2. Basils (Ocimum) are a must have in the garden and grow wonderfully in a pot. We grow a variety of Basils such as Ocimum basilicum purpurascens with its dark purple leaves and pink flowers to Ocimum africanum (syn. Ocimum x citriodorum) with bright yellow leaves and a distinct lemon scent.

  3. Coriander (Coriandrum sativum) leaves and ripe seeds have two distinct flavours; the seeds are warmly aromatic and the leaves have an earthy pungency. Coridander grows best sown directly into a deep pot making it ideal for balconies.

  4. Mustards such as Golden (Brassica juncea 'Golden Streaks’) and Red Frills (Brassica juncea 'Red Frills') add both crunch and flavour to salads and sandwiches are easy to grow in a pot for a cut and come again crop.

Want to get growing? Check out Jekka’s Grow At Home Salad Herb Kit.

Jekka’s top 5 suggestions for feature herbs, to add some height, are:

  1. Bay (Laurus nobilis) - Bay is a very important culinary herb that is a must-have in cooking. A principal ingredient in bouquet garni and used frequently with milk dishes, stews and soups. Want to know more? Read Jekka’s blog all about Bay.

  2. Myrtle (Myrtus) is known as the herb of love and is the symbol of constancy. As a culinary herb, the leaves can be used instead of Bay for roast vegetables and to flavour soups.
  1. Pomegranate (Punica granatum), which may flower in this country depending on the temperature but has green, glossy, narrow oblong leaves that start off a bronze coloured.

  2. Lavender (Lavandula) grows wonderfully in a pot and will provide flowers that are a feast for your pollinators. Jekka recommends the group Lavandula angustifolia that are tough, hardy and very popular. They have a compact habit, narrow grey, green aromatic leaves, and short compact flower spikes making them ideal for pots. Want to know more? Read Jekka’s guide to Lavender.

  3. South African Wild Rosemary (Eriocephalus africanus) for the larger balcony or roof terrace would make a wonderful statement with its grey, aromatic, soft, hairy, thin leaves and white daisy-like flowers with deep maroon centres that turn into something resembling cotton.

However, note that these are large plants and therefore, will eventually need a large pot to live in.

Jekka’s tips for the balcony herb gardener

 Pomegranate (Punica granatum) Flowers

Jekka’s balcony herb garden planting plan

As with Jekka’s small herb gardens, Jekka will always start by trying to understand for what you wish to use your herbs and encourages you to only grow those that you will use in your kitchen. This is even more the case on a balcony where space is limited.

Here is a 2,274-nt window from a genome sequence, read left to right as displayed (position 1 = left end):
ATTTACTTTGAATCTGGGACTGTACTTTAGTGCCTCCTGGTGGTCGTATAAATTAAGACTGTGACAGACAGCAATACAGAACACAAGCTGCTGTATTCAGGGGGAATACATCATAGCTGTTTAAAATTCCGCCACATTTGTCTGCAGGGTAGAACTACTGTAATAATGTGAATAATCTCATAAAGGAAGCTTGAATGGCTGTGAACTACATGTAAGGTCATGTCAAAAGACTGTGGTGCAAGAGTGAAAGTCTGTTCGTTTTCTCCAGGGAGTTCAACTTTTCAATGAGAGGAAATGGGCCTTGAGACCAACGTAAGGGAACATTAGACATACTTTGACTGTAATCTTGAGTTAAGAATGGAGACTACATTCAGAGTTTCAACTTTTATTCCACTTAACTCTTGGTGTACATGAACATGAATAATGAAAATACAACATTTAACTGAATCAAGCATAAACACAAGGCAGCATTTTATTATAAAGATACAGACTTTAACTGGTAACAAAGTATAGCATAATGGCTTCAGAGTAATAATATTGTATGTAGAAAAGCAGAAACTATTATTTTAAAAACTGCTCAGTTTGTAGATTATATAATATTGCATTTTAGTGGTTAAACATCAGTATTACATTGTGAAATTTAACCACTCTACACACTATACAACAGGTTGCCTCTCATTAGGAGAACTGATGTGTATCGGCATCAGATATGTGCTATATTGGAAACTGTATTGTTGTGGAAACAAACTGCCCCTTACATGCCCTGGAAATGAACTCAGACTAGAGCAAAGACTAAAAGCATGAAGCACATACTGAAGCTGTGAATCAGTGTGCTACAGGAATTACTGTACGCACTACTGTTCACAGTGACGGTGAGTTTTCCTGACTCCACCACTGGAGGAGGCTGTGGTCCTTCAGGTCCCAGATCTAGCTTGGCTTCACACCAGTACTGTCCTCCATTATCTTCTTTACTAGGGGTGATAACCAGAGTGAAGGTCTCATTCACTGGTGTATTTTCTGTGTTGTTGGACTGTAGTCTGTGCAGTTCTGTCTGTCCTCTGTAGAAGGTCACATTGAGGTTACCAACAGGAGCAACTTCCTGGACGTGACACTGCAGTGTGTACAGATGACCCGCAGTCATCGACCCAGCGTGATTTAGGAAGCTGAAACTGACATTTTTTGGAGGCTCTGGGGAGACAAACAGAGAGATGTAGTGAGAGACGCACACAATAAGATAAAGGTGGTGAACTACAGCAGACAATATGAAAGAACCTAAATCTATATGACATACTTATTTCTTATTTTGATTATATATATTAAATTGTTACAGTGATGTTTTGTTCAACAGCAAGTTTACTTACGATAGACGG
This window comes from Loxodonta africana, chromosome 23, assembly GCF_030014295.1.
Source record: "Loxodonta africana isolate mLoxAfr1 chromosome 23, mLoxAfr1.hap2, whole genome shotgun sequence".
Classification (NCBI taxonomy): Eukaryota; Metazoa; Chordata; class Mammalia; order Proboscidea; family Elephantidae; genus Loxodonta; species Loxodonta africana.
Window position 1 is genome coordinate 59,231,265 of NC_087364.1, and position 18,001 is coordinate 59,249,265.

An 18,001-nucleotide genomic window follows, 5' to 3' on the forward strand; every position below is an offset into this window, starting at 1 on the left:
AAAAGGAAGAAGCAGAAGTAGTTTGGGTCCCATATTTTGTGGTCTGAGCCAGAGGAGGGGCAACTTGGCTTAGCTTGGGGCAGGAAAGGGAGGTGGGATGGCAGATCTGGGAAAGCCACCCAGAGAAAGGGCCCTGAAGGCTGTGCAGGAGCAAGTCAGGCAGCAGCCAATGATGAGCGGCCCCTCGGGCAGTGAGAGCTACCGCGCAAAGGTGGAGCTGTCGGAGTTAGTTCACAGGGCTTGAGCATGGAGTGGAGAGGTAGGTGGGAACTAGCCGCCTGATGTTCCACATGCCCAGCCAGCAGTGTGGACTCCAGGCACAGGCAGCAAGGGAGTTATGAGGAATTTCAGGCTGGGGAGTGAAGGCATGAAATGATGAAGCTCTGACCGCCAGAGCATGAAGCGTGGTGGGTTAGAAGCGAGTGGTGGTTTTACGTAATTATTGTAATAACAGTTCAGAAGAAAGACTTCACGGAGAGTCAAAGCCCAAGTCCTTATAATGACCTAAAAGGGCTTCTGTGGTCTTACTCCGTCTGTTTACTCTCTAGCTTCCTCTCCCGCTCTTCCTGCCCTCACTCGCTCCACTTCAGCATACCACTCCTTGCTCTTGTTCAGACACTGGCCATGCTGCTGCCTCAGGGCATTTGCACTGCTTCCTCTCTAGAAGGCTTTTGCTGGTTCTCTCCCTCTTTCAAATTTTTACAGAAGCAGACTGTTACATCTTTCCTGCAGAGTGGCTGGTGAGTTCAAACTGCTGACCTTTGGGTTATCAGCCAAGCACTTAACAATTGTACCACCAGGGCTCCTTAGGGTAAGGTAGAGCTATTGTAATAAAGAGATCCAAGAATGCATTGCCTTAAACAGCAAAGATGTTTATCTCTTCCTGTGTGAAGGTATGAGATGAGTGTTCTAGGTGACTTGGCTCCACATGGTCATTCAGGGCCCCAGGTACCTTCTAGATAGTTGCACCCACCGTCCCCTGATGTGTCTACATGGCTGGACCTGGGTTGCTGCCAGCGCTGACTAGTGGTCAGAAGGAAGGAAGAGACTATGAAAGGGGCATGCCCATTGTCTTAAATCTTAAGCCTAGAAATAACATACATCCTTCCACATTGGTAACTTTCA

Jekka’s planting plan for her own balcony herb garden would have those that she would use and also some of her favourites, which includes some of the herbs mentioned above:

Jekka’s tips for the balcony herb gardener

Jekka's Balcony Herb Garden (120cm x 275 cm)

Want to know more?

You can find more about herbs in Jekka’s blog and videos as well as Jekka's book 'A Pocketful of Herbs' or Jekka's Complete Herb Book, browsing Jekkapedia and exploring our herb based recipes.

Alternatively, come and visit the herb farm in South Gloucestershire at one of our Open Days, Master Classes or Herb Experiences (see our events calendar).

For advice on growing and maintaining herbs, check out ‘Jekka’s Seasonal Tips’ blog series, which includes what to do in your herb garden in early spring, late spring, summer and autumn & winter. Together they form the basis of Jekka’s guide on how to grow herbs.

Please also see Jekka's herbs of the month blogs: Bay (January), Rosemary (February), Salad Burnet (March), French Tarragon (April), Angelica (May), Alliums (June), Lavender (July), Basil (August), Mint (September), Szechuan Pepper (October), Thyme (November) and Curry Tree (December)

Herb plants are available and you can organise a collection from our herb farm in South Gloucestershire or at one of our Open Days. Please see our 'Looking Good List' for availability and use our webform or email your list directly to us ( We no longer offer a general mail order service for our plants but we do offer an occasional limited selection of Jekka's Culinary Herb Boxes.